Embrace Change in 2020

Ask yourself what behaviors, as a leader, do you need to change or initiate in others, to see a change occur.


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road sign with "change just ahead" written on it ​​​​​​​

As we start a new decade, there will be inevitably lots of changes in the business world. Often people feel that changes happen to them. Changes can come from clients, from employees, from government regulation and several other sources.

Change can also come in the form of needing to shake up stagnation. Is your company doing business the same way it did 10 years ago? The phrase, “We’ve always done business this way,” is the sure kiss of death for long-term success. I’m giving you permission to recognize that it’s not OK, to be “just OK.” In order to create change, you must be unwilling to except the status quo.

The final area that drives the need for change is lack of growth. Is your business simply not growing? Is your business “stuck” with flat growth or worse yet, a revenue decline? You have the business you are willing to put up with.

I would challenge you, as a leader within your company, to consider change from an empowered position. Ask yourself, what does a successful next 10 years look like in my business? What do I want my legacy to be within this organization? In business it’s not about what we are willing to do; it’s about what we are unwilling to accept.

What changes do you want to initiate in 2020? Ask yourself what behaviors, as a leader, do you need to change or initiate in others, to see this change occur. Often, as a leader, we need to unstick ourselves, to unstick our businesses.

Change occurs when we are unwilling to accept our current reality.

Growth requires self-examination. A couple of factors to keep in mind is:

  • People will choose unhappiness over uncertainty.
  • The opposite of unstuck is break through to the next level.
  • We hold a belief about ourselves and life that we “prove right” through our daily actions.

In our business life, we are seeking predictability. We want as much certainty as possible. Certainty is a craving for prediction. Trying to figure out what’s going to happen / expect. We want to be safe.

Unfortunately, that mentality is a falsehood that doesn’t exist. When we choose the pursuit of certainty over the reality of uncertainty, we stop achieving. In order to change our businesses or grow our skills as leaders, we need to embrace uncertainty.

Change occurs when we are unwilling to accept our current reality.

  • Are you unwilling to accept the current state of your business? Hire a coach.
  • Are you unwilling to except your miserable job? Post your resume online.
  • Are you unwilling to accept your current weight? Eat differently/ join a gym.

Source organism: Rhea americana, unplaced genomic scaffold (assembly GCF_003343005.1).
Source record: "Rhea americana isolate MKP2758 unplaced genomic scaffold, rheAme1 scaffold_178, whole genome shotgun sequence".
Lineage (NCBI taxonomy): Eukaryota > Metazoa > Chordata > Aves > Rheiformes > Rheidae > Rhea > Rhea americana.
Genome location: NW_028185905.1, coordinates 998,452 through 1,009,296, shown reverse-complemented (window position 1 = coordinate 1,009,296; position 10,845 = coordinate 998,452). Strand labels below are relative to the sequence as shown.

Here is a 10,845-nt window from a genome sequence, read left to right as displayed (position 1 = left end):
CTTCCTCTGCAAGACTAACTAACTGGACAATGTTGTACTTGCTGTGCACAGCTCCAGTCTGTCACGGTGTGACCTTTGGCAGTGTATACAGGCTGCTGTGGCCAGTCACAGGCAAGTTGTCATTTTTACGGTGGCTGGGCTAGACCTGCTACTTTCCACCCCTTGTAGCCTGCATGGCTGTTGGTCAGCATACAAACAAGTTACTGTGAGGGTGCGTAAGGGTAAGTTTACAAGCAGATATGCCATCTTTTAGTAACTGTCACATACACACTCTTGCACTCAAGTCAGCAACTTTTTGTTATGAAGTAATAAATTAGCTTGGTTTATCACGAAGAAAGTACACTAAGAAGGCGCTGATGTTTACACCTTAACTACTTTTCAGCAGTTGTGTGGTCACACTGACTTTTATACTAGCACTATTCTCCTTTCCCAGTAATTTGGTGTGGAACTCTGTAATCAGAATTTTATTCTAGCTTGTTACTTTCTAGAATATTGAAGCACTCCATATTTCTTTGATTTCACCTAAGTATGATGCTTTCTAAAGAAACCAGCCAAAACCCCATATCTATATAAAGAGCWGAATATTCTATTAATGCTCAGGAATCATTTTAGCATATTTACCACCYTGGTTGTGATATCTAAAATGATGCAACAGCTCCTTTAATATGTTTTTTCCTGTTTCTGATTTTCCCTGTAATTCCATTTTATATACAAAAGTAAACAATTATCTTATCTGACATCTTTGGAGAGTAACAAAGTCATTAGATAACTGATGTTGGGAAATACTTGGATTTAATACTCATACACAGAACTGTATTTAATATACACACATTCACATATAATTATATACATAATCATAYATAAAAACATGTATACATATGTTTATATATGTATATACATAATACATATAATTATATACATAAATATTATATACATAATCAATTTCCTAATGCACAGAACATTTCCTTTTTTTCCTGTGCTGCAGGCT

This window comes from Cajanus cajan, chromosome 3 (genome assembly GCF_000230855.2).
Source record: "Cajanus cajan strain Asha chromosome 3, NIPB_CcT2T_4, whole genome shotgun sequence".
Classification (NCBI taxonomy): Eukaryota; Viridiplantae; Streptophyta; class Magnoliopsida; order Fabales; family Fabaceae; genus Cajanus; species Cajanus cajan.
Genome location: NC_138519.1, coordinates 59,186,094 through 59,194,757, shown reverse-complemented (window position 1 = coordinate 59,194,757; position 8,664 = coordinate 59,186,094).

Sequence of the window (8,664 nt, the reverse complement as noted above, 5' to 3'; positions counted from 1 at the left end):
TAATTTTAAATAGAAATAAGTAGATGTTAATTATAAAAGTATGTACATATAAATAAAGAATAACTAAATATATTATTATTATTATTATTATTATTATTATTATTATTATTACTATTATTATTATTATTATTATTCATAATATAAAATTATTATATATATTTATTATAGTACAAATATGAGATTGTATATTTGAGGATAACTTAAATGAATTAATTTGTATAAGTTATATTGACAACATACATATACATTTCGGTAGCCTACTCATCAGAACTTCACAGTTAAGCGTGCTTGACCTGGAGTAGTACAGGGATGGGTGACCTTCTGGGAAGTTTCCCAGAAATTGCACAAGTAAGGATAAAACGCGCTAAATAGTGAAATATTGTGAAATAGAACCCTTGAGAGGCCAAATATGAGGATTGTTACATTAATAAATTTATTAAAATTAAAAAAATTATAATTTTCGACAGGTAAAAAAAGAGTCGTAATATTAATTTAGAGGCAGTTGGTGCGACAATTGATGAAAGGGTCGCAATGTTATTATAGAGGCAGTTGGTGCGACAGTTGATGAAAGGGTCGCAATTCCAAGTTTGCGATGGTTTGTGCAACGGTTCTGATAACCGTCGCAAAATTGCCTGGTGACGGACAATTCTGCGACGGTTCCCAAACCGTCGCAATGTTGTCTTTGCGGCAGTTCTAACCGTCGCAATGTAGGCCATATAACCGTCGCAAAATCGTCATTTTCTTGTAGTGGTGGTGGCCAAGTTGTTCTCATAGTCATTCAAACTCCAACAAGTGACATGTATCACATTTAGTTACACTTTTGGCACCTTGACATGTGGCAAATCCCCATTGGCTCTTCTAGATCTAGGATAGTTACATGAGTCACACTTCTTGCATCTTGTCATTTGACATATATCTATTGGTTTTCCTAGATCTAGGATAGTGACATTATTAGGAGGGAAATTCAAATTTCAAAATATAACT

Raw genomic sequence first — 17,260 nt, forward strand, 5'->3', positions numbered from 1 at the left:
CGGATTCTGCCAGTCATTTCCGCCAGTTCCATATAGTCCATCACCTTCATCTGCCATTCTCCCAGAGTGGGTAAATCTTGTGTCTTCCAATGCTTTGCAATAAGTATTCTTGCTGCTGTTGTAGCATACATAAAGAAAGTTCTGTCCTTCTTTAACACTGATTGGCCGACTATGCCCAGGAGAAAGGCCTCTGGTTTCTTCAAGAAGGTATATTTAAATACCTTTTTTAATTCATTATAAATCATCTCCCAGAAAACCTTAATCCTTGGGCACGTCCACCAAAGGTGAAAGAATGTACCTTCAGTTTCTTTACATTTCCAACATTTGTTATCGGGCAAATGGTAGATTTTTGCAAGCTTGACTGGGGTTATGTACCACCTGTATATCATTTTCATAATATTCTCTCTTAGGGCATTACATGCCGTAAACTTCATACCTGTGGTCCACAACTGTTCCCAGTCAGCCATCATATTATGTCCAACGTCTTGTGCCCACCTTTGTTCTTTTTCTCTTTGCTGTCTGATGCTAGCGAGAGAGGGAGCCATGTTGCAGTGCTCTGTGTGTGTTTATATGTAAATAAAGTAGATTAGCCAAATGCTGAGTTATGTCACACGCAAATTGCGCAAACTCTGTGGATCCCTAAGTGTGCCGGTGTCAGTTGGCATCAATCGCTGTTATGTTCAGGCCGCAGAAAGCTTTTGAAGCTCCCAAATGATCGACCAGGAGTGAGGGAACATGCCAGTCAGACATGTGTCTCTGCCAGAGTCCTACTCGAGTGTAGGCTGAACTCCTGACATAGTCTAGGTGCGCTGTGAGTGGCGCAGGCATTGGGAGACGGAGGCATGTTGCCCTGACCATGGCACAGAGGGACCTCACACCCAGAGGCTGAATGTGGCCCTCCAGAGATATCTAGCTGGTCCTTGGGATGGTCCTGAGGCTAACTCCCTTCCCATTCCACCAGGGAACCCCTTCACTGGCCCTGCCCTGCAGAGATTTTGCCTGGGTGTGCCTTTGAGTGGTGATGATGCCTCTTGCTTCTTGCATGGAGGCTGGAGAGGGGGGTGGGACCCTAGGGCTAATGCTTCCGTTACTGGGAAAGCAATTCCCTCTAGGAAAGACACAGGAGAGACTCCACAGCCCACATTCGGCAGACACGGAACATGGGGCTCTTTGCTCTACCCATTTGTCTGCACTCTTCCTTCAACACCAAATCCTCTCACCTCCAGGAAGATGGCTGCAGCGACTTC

• Are you unwilling to accept an underperforming or toxic employee? Get them to leave your company or terminate them.

You can decide in one day what you are unwilling to accept and make the changes from there. Engage with what isn’t working.

However, its more than only positive self-talk and positive thinking. In the book, “Rethinking Positive Thinking,” author and psychologist, Gabrielle Oettingen, discusses the actual process of how to make any change we want, through the science of goal achievement.

She combines the theories of mental contrasting with implementation intentions, through her program of WOOP (Wish, Outcome, Obstacle, Plan). For example: 

Wish: What do I really want? Be incredibly specific. 

Outcome: What does my vision of success look like. It’s key not to stop here. Oettingen’s research shows that the more you simply think about your dream, the less likely you are to achieve it. Our brains cannot tell the difference between dreaming of an experience (for example, experiencing a wish) versus actually living out the experience. The more we dream about our wish, the more we become pacified by it.

Obstacle: What is holding you back, and what is the hard part? 

Plan: What is my strategy and execution method to deal with the obstacles (If … then ...). Mental contrasting triggers subconscious motivation.

After doing the WOOP exercise, you should feel optimistic and energized. If you feel overwhelmed and defeated following the WOOP exercise, you will need to ask yourself if this change is something you truly want to make, and if you have the capability to do it.

Change is a challenging undertaking. It’s not always going to be a journey dotted with one happy moment after another. It is, however, a satisfying journey. The biggest successes are born out of discomfort, uncertainty and risk.

Challenge yourself to take it and be willing to look bad in order to get good.

About the Author

Todd Palmer ​​​​​​​

Todd Palmer

Todd Palmer is the president of Diversified Industrial Staffing, a national skilled labor recruiting firm, based in Troy, Michigan. 
Contact tpalmer@diversifiedindustrialstaffing.com.